Warning: There are MAJOR SPOILERS for A Quiet Place below. So please don’t read ahead unless you have seen John Krasinski’s splendid horror film.
The ending of “A Quiet Place” is set to go down in movie history, primarily because it so cathartic, but also because it is so stupendously cool, too.
Just before the final sequence in the film, though, which you can read all about here, we see the death of John Krasinksi’s Lee, who sacrifices himself for his two children by screaming and thus attracting the attention of the blind monsters.
Lee’s last act is to sign to his two children that he has “always” loved them. Originally, though, he just signed, “I love you.” But during my recent interview with Millicent Simmonds, the teenage actress recalled that she was the one that told the co-writer and director John Krasinski to make a slight alteration to this moment.
This was just one of two important changes Millicent made to “A Quiet Place,” as her own deafness gave her a unique vantage point to incorporate changes that made the film immediately improve.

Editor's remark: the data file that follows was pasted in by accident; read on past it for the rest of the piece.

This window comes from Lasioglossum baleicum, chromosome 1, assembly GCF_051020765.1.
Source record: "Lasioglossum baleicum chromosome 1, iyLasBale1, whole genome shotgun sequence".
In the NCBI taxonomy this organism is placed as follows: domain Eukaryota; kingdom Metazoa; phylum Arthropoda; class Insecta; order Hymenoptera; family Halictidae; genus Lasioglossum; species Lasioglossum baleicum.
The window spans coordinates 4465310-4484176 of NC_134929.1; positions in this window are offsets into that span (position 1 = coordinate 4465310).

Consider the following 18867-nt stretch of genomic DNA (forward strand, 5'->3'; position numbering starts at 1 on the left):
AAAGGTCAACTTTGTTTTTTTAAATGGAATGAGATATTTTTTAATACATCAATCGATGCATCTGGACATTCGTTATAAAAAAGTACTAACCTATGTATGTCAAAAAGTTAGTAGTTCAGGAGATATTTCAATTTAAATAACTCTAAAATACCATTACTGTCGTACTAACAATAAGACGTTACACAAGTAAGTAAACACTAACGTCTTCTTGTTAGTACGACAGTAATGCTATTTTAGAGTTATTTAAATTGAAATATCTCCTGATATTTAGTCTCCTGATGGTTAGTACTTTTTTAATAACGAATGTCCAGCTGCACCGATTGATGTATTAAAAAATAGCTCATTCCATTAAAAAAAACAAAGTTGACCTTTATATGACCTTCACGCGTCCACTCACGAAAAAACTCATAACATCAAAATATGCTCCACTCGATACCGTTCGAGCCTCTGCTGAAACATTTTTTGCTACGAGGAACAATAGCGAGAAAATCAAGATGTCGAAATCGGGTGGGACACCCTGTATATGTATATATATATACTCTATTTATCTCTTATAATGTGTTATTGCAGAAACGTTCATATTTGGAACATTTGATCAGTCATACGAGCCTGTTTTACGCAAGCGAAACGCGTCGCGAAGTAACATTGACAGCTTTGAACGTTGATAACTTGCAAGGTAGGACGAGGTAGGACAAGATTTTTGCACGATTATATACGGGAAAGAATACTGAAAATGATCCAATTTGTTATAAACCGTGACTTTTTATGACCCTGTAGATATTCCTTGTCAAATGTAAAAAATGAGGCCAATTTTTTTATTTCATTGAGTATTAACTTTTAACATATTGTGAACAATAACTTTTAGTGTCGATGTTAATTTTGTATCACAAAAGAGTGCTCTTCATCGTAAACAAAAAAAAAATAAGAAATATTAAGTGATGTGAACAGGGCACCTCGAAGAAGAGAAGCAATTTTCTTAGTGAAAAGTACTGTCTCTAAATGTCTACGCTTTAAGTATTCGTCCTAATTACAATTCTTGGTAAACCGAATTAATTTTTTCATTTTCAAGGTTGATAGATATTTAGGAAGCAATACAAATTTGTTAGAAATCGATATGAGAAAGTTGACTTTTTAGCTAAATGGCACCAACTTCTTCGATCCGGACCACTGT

“When me and John have a fight as father and daughter in sign language early in the film he was the most dominant character, and I was supposed to cower to his needs. But as we started filming it I said I would rebel at this moment. He loved that idea.”
“I changed some signs, too,” Simmonds continued. “At the end when he signs, ‘I love you.’ I said I think he needs to say, ‘I’ve always loved you.’ Because that covers the difficult period. Then when I suggested that he cried.”
This not only proves the importance of diversity and representation in cinema, but underlines that by doing what is so obviously right actually gives that actor the opportunity to make a film infinitely better, too.
“A Quiet Place” is now in cinemas.